Creative Ways to Tackle Sexism in the Workplace

Author: Ashley Kaye

Guest Editor: Jessica Heppenstall

August 6, 2018 9:00am

“Women tend to think that it’s needed to shrink themselves to seem non-intimidating.  Shrinking does nothing but delay your voice from being heard and taken seriously.”[1]

-Niya Allen-Vatel, Career Global

The most overt display of sexism I have encountered as a professional occurred during my first trial.  As a young associate, I was reassigned from second chair to lead counsel on the eve of trial.  The insecurity and anxiety I felt cannot be emphasized enough, and the palpable glee of opposing counsel when they learned a “baby attorney” was trying the case at the last minute certainly did not help.

The first day of trial happened to be the day after the Oscars.  The older male client representative (let us call him “Mark”) for the opposing party greeted me with wandering eyes and a bizarre comment about having seen me on the red carpet “in a pink dress.”  I was taken aback and mostly focused on the case at hand, and, regretfully, I masked my discomfort and merely laughed in response.  Throughout the entirety of the trial, Mark referred to me as “Miss Ashley” and continued with the wandering eyes and inappropriate staring.  His tone continued to be patronizing and demeaning, and I continued to respond with smiles and nervous laughter.  Internally I grew increasingly vexed by a level of blatant sexism I had never quite encountered.

The night before the final day of trial, I reviewed my closing argument.  I had a general outline of points and felt confident my arguments were clear and convincing.  Part of our argument involved requesting civil penalties (or punitive damages) based on a series of pre-litigation decisions made by Mark.  I prepared a short section addressing these decisions.  As I made my way through my closing the following day, the anger I had suppressed all week began bubbling to the surface.  I went off script, and in a calm, collected manner, I hammered down on the inconsistencies inherent in his testimony.  I highlighted his bias and personal stake in the outcome, which I had carefully weaved into my questioning.  What I had planned to discuss for only a few minutes stretched into twenty or thirty as I delivered legal punch after legal punch; I was on a high.  I knew I had nailed it when Mark slowly turned his chair 180 degrees to stare me down.  His attempt at intimidation made me better.  It fueled me.  When I was satisfied my off-script argument had done the job, my face betrayed me as I turned to him and raised my eyebrows with a tiny smile, as if to say, “Surprise.”  At the conclusion of closing arguments, Mark turned to me, bewildered and defeated, and muttered, “You’re a funny girl.”  To which my incredibly supportive (and witty) male co-counsel responded, “It’s International Women’s Day.”

Two hours later, the jury returned a verdict in our favor… and awarded civil penalties.  Mark stared ahead, packed up his belongings, and walked out of the courtroom without a word.  I could not wipe the smile off my face.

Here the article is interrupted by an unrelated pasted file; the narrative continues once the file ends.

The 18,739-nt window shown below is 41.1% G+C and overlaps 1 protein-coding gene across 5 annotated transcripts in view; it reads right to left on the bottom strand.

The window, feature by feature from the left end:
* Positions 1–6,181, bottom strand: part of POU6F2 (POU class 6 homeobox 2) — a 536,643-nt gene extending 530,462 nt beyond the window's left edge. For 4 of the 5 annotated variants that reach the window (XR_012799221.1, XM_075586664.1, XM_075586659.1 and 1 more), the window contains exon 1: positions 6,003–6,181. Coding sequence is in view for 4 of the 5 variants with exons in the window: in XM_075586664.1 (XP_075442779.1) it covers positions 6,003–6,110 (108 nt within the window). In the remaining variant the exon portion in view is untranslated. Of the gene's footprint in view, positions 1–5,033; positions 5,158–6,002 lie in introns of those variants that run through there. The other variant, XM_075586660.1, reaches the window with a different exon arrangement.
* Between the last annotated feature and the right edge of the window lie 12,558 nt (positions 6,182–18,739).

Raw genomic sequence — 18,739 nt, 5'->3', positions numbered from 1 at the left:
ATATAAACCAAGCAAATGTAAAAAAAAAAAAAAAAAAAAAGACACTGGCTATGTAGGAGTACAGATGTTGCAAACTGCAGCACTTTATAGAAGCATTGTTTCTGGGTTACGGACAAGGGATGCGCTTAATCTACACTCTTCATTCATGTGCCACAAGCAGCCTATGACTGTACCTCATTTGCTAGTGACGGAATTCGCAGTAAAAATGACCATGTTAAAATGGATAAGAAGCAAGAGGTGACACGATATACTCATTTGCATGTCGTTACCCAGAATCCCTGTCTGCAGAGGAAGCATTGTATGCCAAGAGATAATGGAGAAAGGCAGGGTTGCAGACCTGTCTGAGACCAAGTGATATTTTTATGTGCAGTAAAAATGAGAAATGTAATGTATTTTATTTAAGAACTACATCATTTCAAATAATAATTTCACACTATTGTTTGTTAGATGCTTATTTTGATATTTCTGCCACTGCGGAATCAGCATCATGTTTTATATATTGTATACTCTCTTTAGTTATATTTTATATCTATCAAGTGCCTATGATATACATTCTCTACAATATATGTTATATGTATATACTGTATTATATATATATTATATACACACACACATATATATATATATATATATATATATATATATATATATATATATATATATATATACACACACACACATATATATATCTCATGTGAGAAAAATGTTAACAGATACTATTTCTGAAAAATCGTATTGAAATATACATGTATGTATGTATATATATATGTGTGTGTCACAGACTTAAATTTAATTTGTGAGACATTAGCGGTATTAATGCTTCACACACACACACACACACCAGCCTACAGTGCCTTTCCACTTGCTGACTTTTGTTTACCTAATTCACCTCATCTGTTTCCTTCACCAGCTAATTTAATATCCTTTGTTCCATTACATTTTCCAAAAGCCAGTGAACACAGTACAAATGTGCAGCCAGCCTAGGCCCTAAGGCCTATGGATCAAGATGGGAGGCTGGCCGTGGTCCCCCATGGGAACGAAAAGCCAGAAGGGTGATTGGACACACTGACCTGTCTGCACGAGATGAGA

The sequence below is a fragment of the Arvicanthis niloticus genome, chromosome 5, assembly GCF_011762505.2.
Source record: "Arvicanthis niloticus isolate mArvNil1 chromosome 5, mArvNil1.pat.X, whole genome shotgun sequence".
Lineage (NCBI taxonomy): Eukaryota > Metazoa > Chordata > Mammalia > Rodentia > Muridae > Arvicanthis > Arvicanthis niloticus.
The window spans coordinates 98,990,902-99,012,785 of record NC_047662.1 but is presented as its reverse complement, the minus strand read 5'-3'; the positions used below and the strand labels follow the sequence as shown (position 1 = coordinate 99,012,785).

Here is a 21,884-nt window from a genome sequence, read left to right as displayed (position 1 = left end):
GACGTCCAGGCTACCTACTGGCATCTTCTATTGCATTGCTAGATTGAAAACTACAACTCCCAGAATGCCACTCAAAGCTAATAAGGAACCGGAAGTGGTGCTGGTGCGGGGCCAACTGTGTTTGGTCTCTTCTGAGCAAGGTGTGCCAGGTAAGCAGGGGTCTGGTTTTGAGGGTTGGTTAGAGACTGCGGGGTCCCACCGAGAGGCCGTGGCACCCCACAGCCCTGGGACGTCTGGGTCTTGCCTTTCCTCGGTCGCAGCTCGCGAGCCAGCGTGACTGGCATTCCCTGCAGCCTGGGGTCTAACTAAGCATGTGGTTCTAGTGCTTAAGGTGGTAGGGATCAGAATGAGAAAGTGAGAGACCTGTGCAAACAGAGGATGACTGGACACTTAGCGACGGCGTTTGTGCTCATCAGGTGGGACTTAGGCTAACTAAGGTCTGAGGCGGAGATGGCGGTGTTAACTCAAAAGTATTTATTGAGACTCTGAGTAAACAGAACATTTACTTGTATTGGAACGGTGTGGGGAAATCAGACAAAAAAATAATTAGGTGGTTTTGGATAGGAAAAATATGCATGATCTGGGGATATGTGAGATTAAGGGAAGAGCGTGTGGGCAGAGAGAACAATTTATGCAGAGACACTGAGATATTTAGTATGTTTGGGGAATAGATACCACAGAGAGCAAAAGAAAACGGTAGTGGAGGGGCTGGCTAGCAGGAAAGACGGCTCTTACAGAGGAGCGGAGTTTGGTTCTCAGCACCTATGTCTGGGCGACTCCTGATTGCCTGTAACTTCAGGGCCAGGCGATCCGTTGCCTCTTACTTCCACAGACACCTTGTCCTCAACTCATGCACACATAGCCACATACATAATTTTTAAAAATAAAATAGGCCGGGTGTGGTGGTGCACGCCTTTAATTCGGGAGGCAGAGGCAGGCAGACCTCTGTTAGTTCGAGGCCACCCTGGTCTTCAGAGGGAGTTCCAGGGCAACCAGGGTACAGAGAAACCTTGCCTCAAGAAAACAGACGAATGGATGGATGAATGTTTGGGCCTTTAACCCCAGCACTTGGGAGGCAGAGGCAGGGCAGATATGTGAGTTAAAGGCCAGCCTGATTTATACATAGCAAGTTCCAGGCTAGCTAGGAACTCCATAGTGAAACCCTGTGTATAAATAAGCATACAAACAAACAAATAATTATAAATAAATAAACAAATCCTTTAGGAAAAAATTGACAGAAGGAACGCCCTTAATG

The takeaway of my experience was this: we are free to combat gender bias in creative ways.  One man saw me as the sum total of my appearance and gender but overlooked and underestimated the sacrifices and grueling work it has taken to get to where I am.  In response, I demonstrated I am strong, smart, capable, determined, persuasive, thoughtful, analytical, and self-controlled.  Mark’s comments were not the first demeaning comments I have heard from older males in my profession, and they certainly will not be the last.  My go-to reaction is still to calmly and coolly confront the speaker head on, and I will continue to do so.  There are times where a verbal response may not be feasible or appropriate.  In those moments, we still have the power to push back by simply being who we are.  If you find yourself insulted as to your professional capabilities and reduced to your appearance, combat it by being everything you are.  Prove to opposing counsel their client’s claims are baseless.  Refuse to budge until you get right settlement.  Draft the perfect motion.  Use the seemingly innocuous comments and blatant insults as fuel to become a better advocate – not only for your clients, but also for yourself.

By no means am I the only female professional consistently encountering implicit and explicit gender bias.  Today, I am proud to be part of a firm that encourages women to speak up and speak out about our shared struggles, challenges and triumphs.  Since joining Tyson & Mendes I have been astounded by the sheer volume of female leaders.  From the top down, our partners, team leaders, and associates create an environment where hard work is rewarded and victories are celebrated for all.  Male and female, collectively we work together to advance women in the legal field by encouraging open dialogue.

Women, whether confronting gender bias in the workplace head on, crushing the opposition like a boss, or both, be confident you are here because of the choices you have made and the values, qualities, and gifts you inherently possess.  Be unwavering.  Be proud.  Above all, be unstoppable.  In the words of Tyson & Mendes’ first equity partner Mina Miserlis, see yourself “first and foremost as an attorney who also happens to be a woman.”  And see yourself as a woman who also happens to be a boss.

 

[1]https://www.forbes.com/sites/forbescoachescouncil/2018/02/26/15-biggest-challenges-women-leaders-face-and-how-to-overcome-them/#150eaa4162c5

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